Book Image

Red Hat Enterprise Linux Server Cookbook

By : Jakub Gaj, William Leemans
Book Image

Red Hat Enterprise Linux Server Cookbook

By: Jakub Gaj, William Leemans

Overview of this book

Dominating the server market, the Red Hat Enterprise Linux operating system gives you the support you need to modernize your infrastructure and boost your organization’s efficiency. Combining both stability and flexibility, RHEL helps you meet the challenges of today and adapt to the demands of tomorrow. This practical Cookbook guide will help you get to grips with RHEL 7 Server and automating its installation. Designed to provide targeted assistance through hands-on recipe guidance, it will introduce you to everything you need to know about KVM guests and deploying multiple standardized RHEL systems effortlessly. Get practical reference advice that will make complex networks setups look like child’s play, and dive into in-depth coverage of configuring a RHEL system. Also including full recipe coverage of how to set up, configuring, and troubleshoot SELinux, you’ll also discover how secure your operating system, as well as how to monitor it.
Table of Contents (17 chapters)
Red Hat Enterprise Linux Server Cookbook
About the Author
About the Reviewers

Configuring SELinux booleans

SELinux booleans allow you to change the SELinux policy at runtime without the need to write additional policies. This allows you to change the policy without the need for recompilation, such as allowing services to access NFS volumes.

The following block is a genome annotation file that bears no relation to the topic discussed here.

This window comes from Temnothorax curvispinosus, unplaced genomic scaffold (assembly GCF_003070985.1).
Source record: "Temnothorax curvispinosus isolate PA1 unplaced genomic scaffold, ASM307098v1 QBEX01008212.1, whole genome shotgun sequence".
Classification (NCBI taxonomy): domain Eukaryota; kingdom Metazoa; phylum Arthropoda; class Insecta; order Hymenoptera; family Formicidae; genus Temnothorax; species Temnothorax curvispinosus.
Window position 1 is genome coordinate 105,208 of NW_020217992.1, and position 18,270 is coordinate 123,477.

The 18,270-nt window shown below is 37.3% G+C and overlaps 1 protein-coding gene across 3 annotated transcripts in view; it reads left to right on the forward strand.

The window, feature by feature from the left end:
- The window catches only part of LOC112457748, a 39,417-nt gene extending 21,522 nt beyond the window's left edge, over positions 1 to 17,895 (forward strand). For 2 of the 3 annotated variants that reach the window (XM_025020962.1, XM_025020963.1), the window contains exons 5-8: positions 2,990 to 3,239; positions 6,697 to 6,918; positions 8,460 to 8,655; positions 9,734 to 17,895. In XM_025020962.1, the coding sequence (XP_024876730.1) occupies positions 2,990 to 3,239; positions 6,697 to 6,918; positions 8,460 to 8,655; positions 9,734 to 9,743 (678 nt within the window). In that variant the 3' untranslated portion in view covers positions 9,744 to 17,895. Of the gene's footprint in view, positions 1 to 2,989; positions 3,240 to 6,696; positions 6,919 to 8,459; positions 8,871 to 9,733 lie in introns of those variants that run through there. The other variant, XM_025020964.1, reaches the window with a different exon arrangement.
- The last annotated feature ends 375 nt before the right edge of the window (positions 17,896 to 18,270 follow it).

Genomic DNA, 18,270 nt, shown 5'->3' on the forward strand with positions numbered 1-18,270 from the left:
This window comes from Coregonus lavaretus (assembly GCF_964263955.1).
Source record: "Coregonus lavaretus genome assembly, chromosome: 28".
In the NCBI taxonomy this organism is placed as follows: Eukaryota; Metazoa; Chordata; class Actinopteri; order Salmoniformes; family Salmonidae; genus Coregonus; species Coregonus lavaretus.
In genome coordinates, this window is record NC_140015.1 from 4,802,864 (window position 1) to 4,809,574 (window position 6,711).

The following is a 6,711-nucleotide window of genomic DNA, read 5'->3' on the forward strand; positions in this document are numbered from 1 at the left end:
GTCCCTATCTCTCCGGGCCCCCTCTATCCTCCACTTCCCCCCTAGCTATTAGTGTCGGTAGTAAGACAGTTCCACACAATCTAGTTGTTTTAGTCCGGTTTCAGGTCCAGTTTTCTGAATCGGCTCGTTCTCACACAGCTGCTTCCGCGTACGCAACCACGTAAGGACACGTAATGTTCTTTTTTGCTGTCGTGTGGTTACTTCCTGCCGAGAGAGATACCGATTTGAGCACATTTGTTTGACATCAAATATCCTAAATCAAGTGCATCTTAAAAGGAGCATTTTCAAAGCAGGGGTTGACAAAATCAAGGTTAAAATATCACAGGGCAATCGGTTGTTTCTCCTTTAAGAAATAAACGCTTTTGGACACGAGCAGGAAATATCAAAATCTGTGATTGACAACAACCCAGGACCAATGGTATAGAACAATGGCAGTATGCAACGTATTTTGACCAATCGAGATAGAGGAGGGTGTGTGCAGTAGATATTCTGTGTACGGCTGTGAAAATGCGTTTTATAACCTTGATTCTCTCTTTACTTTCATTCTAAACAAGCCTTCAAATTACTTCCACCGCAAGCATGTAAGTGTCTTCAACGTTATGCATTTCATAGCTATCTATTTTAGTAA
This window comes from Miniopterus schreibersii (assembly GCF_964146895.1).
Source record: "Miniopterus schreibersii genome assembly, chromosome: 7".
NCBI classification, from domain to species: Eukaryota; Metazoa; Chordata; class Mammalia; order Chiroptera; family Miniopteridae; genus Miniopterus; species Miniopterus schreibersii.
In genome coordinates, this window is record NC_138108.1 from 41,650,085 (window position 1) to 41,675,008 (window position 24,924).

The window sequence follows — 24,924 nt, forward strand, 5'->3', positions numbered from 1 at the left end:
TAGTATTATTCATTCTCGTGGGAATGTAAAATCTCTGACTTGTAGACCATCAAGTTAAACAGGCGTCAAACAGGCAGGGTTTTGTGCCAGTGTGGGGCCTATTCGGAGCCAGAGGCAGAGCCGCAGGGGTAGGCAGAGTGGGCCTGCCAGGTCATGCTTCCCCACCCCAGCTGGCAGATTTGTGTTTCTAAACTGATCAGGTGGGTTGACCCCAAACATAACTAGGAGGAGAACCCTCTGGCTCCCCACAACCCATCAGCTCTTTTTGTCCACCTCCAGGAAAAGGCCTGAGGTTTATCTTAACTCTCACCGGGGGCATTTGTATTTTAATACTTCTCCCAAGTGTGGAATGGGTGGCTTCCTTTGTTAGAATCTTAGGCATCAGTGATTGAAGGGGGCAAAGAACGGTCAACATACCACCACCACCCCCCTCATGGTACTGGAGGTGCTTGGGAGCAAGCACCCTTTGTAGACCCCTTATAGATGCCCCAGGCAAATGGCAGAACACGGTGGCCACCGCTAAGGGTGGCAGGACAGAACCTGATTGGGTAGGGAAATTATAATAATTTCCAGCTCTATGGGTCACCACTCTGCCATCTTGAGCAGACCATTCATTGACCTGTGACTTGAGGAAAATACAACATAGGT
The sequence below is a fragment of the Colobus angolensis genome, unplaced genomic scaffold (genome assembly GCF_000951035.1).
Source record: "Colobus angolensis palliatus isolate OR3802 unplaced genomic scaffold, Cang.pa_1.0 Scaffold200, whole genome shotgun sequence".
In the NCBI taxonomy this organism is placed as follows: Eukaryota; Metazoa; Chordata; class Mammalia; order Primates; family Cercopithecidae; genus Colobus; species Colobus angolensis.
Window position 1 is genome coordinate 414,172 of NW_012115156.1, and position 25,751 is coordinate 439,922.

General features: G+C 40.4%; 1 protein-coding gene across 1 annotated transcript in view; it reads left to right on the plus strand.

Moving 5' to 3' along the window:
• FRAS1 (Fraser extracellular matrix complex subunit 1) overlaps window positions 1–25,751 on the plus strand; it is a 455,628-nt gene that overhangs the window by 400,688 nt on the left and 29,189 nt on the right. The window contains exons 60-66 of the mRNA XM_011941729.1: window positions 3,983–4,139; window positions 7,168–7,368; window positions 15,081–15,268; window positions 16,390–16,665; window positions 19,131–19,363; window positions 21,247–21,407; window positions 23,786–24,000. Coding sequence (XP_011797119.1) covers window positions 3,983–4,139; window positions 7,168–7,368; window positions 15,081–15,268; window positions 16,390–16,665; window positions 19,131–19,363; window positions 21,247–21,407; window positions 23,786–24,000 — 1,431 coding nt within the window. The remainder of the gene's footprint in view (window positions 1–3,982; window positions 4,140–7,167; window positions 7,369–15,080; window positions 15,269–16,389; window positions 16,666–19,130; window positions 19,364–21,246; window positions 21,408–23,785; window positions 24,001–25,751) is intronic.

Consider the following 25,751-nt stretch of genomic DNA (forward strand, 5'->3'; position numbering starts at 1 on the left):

How to do it…

This is the way to temporarily or permanently change SELinux booleans.

Listing SELinux booleans

For a list of all booleans and an explanation of what they do, execute the following:

~# semanage boolean -l

Now, let's try to get the value of a particular SELinux boolean. It is possible to get the value of a single SELinux boolean without the use of additional utilities, such as grep and/or awk. Simply execute the following:

~# getsebool <SELinux boolean>

This shows you whether or not the boolean is set. Here's an example:

~# getsebool virt_use_nfs
virt_use_nfs --> off

Changing SELinux booleans

To set a boolean value to a particular one, use the following command:

~# setsebool <SELinux boolean> <on|off...